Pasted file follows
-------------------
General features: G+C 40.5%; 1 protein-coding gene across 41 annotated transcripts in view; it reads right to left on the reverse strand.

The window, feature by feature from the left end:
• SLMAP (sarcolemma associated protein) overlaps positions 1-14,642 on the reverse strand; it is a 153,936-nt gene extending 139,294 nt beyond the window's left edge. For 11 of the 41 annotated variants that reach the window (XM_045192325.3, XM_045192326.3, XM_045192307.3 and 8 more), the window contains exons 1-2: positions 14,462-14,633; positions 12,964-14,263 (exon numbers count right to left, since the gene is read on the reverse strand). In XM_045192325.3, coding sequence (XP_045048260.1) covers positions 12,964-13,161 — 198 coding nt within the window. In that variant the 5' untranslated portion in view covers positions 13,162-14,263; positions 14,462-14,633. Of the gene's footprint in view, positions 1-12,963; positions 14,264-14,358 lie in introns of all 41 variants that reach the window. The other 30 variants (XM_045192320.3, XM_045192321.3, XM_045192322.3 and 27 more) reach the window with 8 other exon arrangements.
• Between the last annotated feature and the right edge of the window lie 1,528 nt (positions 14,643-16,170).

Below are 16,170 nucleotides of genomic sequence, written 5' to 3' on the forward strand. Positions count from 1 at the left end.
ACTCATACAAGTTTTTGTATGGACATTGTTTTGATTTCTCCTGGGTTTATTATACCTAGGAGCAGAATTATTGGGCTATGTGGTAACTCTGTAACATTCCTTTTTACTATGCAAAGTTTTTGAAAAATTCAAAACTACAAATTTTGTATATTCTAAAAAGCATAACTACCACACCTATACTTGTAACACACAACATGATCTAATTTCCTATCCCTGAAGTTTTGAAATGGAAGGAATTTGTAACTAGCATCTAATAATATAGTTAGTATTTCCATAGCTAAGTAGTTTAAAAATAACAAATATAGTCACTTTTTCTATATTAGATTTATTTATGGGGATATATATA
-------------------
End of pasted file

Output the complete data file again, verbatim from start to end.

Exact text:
General features: G+C 40.5%; 1 protein-coding gene across 41 annotated transcripts in view; it reads right to left on the reverse strand.

The window, feature by feature from the left end:
• SLMAP (sarcolemma associated protein) overlaps positions 1-14,642 on the reverse strand; it is a 153,936-nt gene extending 139,294 nt beyond the window's left edge. For 11 of the 41 annotated variants that reach the window (XM_045192325.3, XM_045192326.3, XM_045192307.3 and 8 more), the window contains exons 1-2: positions 14,462-14,633; positions 12,964-14,263 (exon numbers count right to left, since the gene is read on the reverse strand). In XM_045192325.3, coding sequence (XP_045048260.1) covers positions 12,964-13,161 — 198 coding nt within the window. In that variant the 5' untranslated portion in view covers positions 13,162-14,263; positions 14,462-14,633. Of the gene's footprint in view, positions 1-12,963; positions 14,264-14,358 lie in introns of all 41 variants that reach the window. The other 30 variants (XM_045192320.3, XM_045192321.3, XM_045192322.3 and 27 more) reach the window with 8 other exon arrangements.
• Between the last annotated feature and the right edge of the window lie 1,528 nt (positions 14,643-16,170).

Below are 16,170 nucleotides of genomic sequence, written 5' to 3' on the forward strand. Positions count from 1 at the left end.
ACTCATACAAGTTTTTGTATGGACATTGTTTTGATTTCTCCTGGGTTTATTATACCTAGGAGCAGAATTATTGGGCTATGTGGTAACTCTGTAACATTCCTTTTTACTATGCAAAGTTTTTGAAAAATTCAAAACTACAAATTTTGTATATTCTAAAAAGCATAACTACCACACCTATACTTGTAACACACAACATGATCTAATTTCCTATCCCTGAAGTTTTGAAATGGAAGGAATTTGTAACTAGCATCTAATAATATAGTTAGTATTTCCATAGCTAAGTAGTTTAAAAATAACAAATATAGTCACTTTTTCTATATTAGATTTATTTATGGGGATATATATA